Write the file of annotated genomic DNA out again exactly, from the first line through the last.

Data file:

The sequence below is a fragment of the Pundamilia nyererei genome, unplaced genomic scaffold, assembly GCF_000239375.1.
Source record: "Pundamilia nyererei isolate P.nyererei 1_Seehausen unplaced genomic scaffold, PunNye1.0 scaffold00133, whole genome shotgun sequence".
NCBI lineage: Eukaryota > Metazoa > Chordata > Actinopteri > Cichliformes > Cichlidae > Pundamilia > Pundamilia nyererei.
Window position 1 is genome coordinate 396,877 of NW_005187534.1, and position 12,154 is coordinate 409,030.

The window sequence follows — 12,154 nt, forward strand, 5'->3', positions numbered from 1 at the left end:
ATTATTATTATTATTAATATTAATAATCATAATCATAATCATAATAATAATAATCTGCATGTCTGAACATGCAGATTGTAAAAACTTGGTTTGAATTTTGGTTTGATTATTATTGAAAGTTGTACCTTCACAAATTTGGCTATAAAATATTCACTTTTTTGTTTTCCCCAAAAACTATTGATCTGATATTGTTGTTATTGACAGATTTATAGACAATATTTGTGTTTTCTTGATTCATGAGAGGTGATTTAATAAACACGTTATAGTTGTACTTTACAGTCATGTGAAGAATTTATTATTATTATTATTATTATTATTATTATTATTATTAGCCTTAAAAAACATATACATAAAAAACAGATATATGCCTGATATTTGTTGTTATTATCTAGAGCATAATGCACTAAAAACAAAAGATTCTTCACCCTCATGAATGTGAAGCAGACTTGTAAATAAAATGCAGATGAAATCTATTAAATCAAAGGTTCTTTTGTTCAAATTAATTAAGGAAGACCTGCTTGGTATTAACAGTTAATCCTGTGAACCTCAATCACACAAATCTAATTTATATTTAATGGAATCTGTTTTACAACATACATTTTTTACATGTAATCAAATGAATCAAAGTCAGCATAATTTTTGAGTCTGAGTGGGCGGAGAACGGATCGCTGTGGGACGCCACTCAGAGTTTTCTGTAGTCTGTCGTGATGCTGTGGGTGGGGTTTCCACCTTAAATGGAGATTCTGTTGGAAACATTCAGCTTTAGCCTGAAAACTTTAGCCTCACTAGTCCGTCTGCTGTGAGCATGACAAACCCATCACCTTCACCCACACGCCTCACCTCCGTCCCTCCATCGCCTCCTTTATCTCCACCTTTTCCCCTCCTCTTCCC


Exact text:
The sequence below is a fragment of the Pundamilia nyererei genome, unplaced genomic scaffold, assembly GCF_000239375.1.
Source record: "Pundamilia nyererei isolate P.nyererei 1_Seehausen unplaced genomic scaffold, PunNye1.0 scaffold00133, whole genome shotgun sequence".
NCBI lineage: Eukaryota > Metazoa > Chordata > Actinopteri > Cichliformes > Cichlidae > Pundamilia > Pundamilia nyererei.
Window position 1 is genome coordinate 396,877 of NW_005187534.1, and position 12,154 is coordinate 409,030.

The window sequence follows — 12,154 nt, forward strand, 5'->3', positions numbered from 1 at the left end:
ATTATTATTATTATTAATATTAATAATCATAATCATAATCATAATAATAATAATCTGCATGTCTGAACATGCAGATTGTAAAAACTTGGTTTGAATTTTGGTTTGATTATTATTGAAAGTTGTACCTTCACAAATTTGGCTATAAAATATTCACTTTTTTGTTTTCCCCAAAAACTATTGATCTGATATTGTTGTTATTGACAGATTTATAGACAATATTTGTGTTTTCTTGATTCATGAGAGGTGATTTAATAAACACGTTATAGTTGTACTTTACAGTCATGTGAAGAATTTATTATTATTATTATTATTATTATTATTATTATTATTAGCCTTAAAAAACATATACATAAAAAACAGATATATGCCTGATATTTGTTGTTATTATCTAGAGCATAATGCACTAAAAACAAAAGATTCTTCACCCTCATGAATGTGAAGCAGACTTGTAAATAAAATGCAGATGAAATCTATTAAATCAAAGGTTCTTTTGTTCAAATTAATTAAGGAAGACCTGCTTGGTATTAACAGTTAATCCTGTGAACCTCAATCACACAAATCTAATTTATATTTAATGGAATCTGTTTTACAACATACATTTTTTACATGTAATCAAATGAATCAAAGTCAGCATAATTTTTGAGTCTGAGTGGGCGGAGAACGGATCGCTGTGGGACGCCACTCAGAGTTTTCTGTAGTCTGTCGTGATGCTGTGGGTGGGGTTTCCACCTTAAATGGAGATTCTGTTGGAAACATTCAGCTTTAGCCTGAAAACTTTAGCCTCACTAGTCCGTCTGCTGTGAGCATGACAAACCCATCACCTTCACCCACACGCCTCACCTCCGTCCCTCCATCGCCTCCTTTATCTCCACCTTTTCCCCTCCTCTTCCC